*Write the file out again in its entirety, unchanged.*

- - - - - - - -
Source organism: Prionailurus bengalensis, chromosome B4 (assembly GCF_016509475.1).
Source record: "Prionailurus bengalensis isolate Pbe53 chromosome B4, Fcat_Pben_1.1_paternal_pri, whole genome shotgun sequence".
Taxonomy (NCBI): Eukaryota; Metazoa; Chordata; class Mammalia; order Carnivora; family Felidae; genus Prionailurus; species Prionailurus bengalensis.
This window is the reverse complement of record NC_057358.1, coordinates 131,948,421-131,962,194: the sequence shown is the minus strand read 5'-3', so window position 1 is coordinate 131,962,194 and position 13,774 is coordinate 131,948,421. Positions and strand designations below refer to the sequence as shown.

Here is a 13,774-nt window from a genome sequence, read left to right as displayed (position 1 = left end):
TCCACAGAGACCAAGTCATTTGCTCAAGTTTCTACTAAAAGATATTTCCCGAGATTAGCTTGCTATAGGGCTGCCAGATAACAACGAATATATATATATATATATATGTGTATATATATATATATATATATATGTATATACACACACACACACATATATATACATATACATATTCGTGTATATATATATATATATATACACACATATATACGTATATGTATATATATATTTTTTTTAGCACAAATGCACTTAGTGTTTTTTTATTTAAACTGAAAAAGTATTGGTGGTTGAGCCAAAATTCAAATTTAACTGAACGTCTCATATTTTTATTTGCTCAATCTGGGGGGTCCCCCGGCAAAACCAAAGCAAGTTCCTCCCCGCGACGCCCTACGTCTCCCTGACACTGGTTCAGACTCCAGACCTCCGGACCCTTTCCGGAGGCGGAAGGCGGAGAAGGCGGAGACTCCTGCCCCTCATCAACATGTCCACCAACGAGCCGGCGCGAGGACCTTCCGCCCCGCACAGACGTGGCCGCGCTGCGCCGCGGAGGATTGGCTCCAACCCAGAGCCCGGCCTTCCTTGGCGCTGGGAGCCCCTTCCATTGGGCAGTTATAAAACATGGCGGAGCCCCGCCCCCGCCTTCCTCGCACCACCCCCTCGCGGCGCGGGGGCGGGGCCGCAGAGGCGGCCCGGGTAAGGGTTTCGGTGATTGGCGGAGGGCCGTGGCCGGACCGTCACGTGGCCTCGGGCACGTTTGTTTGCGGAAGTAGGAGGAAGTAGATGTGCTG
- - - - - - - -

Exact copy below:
Source organism: Prionailurus bengalensis, chromosome B4 (assembly GCF_016509475.1).
Source record: "Prionailurus bengalensis isolate Pbe53 chromosome B4, Fcat_Pben_1.1_paternal_pri, whole genome shotgun sequence".
Taxonomy (NCBI): Eukaryota; Metazoa; Chordata; class Mammalia; order Carnivora; family Felidae; genus Prionailurus; species Prionailurus bengalensis.
This window is the reverse complement of record NC_057358.1, coordinates 131,948,421-131,962,194: the sequence shown is the minus strand read 5'-3', so window position 1 is coordinate 131,962,194 and position 13,774 is coordinate 131,948,421. Positions and strand designations below refer to the sequence as shown.

Here is a 13,774-nt window from a genome sequence, read left to right as displayed (position 1 = left end):
TCCACAGAGACCAAGTCATTTGCTCAAGTTTCTACTAAAAGATATTTCCCGAGATTAGCTTGCTATAGGGCTGCCAGATAACAACGAATATATATATATATATATATGTGTATATATATATATATATATATATGTATATACACACACACACACATATATATACATATACATATTCGTGTATATATATATATATATATACACACATATATACGTATATGTATATATATATTTTTTTTAGCACAAATGCACTTAGTGTTTTTTTATTTAAACTGAAAAAGTATTGGTGGTTGAGCCAAAATTCAAATTTAACTGAACGTCTCATATTTTTATTTGCTCAATCTGGGGGGTCCCCCGGCAAAACCAAAGCAAGTTCCTCCCCGCGACGCCCTACGTCTCCCTGACACTGGTTCAGACTCCAGACCTCCGGACCCTTTCCGGAGGCGGAAGGCGGAGAAGGCGGAGACTCCTGCCCCTCATCAACATGTCCACCAACGAGCCGGCGCGAGGACCTTCCGCCCCGCACAGACGTGGCCGCGCTGCGCCGCGGAGGATTGGCTCCAACCCAGAGCCCGGCCTTCCTTGGCGCTGGGAGCCCCTTCCATTGGGCAGTTATAAAACATGGCGGAGCCCCGCCCCCGCCTTCCTCGCACCACCCCCTCGCGGCGCGGGGGCGGGGCCGCAGAGGCGGCCCGGGTAAGGGTTTCGGTGATTGGCGGAGGGCCGTGGCCGGACCGTCACGTGGCCTCGGGCACGTTTGTTTGCGGAAGTAGGAGGAAGTAGATGTGCTG